The first step in developing rights-based, gender-responsive programmes for AGYW is to conduct an assessment of the HIV epidemic and response, in order to understand the various factors that drive the epidemic amongst AGYW, the services currently available, the barriers to access to services and what is needed to expand the response.
A critical first step to developing national plans, investment cases, Global Fund funding requests or other related national policies and strategies that respond to AGYW requires a country-led, evidence-based consultative dialogue and process to identify and understand the HIV epidemic amongst AGYW and the national response.
This helps to identify who has, and who is at risk of HIV, considering information on incidence, prevalence, mortality and the coverage, quality and uptake of prevention, treatment, care and support services, including for AGYW. It is equally important to consider structural barriers that impact on risk and vulnerability to HIV.
An open, multi-stakeholder, nationally owned and led country or national dialogue is a useful forum for identifying the factors that drive the HIV epidemic amongst AGYW. Ideally, a country / national dialogue should create an open and safe space to bring together a wide range of key stakeholders from government, the private sector, non-governmental and civil society organizations representing affected populations, faith-based organizations, academia and bilateral, multilateral and technical partners. It is a country-led process to facilitate frank dialogue about who has and is at risk of HIV, TB and/or malaria and how laws and human rights impact on the lives of affected populations.
As a follow up to the findings of the Global Commission on HIV and the Law, UNDP has supported country stakeholders to conduct national dialogues on HIV, law, human rights and gender equality. The national dialogues help to identify human rights and gender equality issues, including for AGYW in all their diversity, the barriers they create for access to HIV-related health services, and programming accordingly.
The process of conducting a national dialogue is critical to a successful outcome – it promotes country-led, multistakeholder, rights-based responses to HIV. A consultative process that is country-led, ongoing and involves all key stakeholders, including AGYW helps to:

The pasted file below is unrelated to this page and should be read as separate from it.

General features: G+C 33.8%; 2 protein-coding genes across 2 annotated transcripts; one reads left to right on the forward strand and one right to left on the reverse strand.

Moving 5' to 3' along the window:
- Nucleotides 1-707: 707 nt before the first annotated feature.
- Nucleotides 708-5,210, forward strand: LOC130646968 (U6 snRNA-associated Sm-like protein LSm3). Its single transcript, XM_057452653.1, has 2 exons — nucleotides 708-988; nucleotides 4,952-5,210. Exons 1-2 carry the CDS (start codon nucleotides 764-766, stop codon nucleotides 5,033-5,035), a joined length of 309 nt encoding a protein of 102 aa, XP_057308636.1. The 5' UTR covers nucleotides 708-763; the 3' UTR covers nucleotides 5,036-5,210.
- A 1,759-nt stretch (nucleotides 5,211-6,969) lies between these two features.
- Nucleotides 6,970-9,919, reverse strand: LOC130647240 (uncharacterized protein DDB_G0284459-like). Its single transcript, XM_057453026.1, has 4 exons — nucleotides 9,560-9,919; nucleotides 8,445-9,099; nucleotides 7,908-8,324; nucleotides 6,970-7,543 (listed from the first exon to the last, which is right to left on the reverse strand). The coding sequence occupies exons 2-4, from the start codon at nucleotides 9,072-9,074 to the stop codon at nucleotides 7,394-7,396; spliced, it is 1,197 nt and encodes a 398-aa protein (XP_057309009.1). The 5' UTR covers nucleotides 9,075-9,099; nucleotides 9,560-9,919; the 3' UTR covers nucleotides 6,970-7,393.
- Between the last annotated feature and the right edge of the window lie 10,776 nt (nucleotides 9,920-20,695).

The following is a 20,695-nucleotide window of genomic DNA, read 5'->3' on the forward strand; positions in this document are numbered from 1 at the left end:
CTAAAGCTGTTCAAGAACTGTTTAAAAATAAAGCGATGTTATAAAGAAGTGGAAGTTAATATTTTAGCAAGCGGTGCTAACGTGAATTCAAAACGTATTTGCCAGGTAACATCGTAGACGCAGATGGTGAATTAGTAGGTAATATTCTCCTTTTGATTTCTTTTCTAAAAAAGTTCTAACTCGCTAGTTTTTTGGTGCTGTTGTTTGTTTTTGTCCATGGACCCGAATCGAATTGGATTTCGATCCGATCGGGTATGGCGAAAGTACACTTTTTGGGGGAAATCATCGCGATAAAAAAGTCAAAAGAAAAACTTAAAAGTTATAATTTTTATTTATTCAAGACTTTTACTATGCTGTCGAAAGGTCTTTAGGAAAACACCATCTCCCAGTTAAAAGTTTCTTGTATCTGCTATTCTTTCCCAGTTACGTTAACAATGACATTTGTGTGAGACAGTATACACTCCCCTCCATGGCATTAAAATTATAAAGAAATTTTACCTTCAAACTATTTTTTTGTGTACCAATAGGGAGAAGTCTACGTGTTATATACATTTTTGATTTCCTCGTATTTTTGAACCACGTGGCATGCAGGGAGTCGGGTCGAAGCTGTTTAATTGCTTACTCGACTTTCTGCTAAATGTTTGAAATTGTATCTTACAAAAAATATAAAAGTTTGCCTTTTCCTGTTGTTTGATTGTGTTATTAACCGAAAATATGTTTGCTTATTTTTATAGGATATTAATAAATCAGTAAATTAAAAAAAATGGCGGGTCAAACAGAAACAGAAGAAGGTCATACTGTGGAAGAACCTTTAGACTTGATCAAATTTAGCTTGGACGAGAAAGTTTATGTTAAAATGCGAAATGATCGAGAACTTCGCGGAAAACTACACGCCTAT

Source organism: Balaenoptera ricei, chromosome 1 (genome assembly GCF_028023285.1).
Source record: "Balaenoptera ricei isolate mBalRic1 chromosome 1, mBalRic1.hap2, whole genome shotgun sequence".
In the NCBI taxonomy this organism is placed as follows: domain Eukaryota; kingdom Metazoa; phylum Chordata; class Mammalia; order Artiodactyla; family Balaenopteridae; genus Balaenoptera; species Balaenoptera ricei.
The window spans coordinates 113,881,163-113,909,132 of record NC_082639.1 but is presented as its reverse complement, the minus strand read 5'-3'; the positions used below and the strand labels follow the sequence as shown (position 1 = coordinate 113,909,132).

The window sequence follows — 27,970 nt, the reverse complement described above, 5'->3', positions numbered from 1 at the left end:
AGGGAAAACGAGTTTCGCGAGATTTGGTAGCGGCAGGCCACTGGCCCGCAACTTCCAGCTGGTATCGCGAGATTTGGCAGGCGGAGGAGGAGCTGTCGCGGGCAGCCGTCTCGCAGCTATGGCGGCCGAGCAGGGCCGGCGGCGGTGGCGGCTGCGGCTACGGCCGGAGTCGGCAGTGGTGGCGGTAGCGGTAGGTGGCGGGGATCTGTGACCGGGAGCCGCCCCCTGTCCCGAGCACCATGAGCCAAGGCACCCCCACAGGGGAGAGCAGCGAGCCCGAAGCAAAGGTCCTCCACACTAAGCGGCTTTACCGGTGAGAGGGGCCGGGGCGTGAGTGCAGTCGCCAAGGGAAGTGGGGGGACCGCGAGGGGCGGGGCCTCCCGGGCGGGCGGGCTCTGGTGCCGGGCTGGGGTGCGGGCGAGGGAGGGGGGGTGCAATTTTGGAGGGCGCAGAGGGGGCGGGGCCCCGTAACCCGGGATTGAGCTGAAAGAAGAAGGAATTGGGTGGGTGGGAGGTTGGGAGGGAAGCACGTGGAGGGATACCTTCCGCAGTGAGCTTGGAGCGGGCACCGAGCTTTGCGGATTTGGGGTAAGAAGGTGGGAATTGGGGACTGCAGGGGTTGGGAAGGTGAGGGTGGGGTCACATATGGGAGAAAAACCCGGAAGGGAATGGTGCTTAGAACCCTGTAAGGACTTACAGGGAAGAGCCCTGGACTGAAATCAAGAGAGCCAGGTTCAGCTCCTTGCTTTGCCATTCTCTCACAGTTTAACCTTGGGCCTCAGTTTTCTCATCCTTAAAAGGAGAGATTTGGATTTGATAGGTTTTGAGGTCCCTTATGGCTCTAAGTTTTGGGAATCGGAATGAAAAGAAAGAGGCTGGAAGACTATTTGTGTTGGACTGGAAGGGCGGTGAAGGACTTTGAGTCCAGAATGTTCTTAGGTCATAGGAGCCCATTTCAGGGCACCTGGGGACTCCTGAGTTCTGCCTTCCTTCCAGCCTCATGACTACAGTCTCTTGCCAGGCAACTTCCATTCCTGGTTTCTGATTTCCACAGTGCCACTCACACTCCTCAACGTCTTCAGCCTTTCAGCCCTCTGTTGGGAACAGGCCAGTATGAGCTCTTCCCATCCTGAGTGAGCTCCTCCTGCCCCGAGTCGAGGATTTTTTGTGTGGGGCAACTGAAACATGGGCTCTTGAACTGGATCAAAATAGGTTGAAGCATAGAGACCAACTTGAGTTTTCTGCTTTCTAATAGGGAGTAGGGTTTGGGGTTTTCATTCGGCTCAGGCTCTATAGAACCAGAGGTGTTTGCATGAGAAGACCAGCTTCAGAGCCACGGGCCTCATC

For more information on understanding and responding to law, human rights, gender equality and HIV, see UNDP’s Capacity Development Toolkit: Critical Enablers
The organisation is able to understand and utilise Country Co-ordinating Mechanisms (CCMs) to engage in country dialogue, funding requests and the design, delivery and monitoring of AGYW servicesThe organisation has the capacity to engage with a wide range of key stakeholders from government, the private sector, non-governmental and civil society organizations representing AGYW, to ensure a country-led, evidence-based consultative dialogue and process to identify and understand the HIV epidemic amongst AGYW.
AGYW have a right to participate meaningfully in these processes, to help identify factors that drive HIV acquisition and transmission and to shape the design, implementation, monitoring and evaluation of the HIV response.
The participation of AGYW and the consultative gender assessment processes can take many forms, to ensure that AGYW, including young key populations, are able to make meaningful inputs. In the case of adolescents, this may require innovative approaches (e.g. use of technology-based approaches such as social media) to ensure their confidential, safe engagement.
PACT and UNAIDS Youth Participation Tool shows how youth can be involved in Global Fund processes from start to finish. This tool can also be specifically adapted to AGYW.
Meaningful participation requires programmes to
AGWY-led and serving organisations should be supported to be representatives on Country Coordinating Mechanisms and to participate more broadly in Country Coordinating Mechanism processes, country dialogues and consultations, and the implementation and monitoring of programs. This may also require strengthening their capacity to participate in advocacy, decision-making and planning, implementing and monitoring programs.Global Fund (2017) Adolescent Girls and Young Women in High-HIV Burden Settings: Technical Brief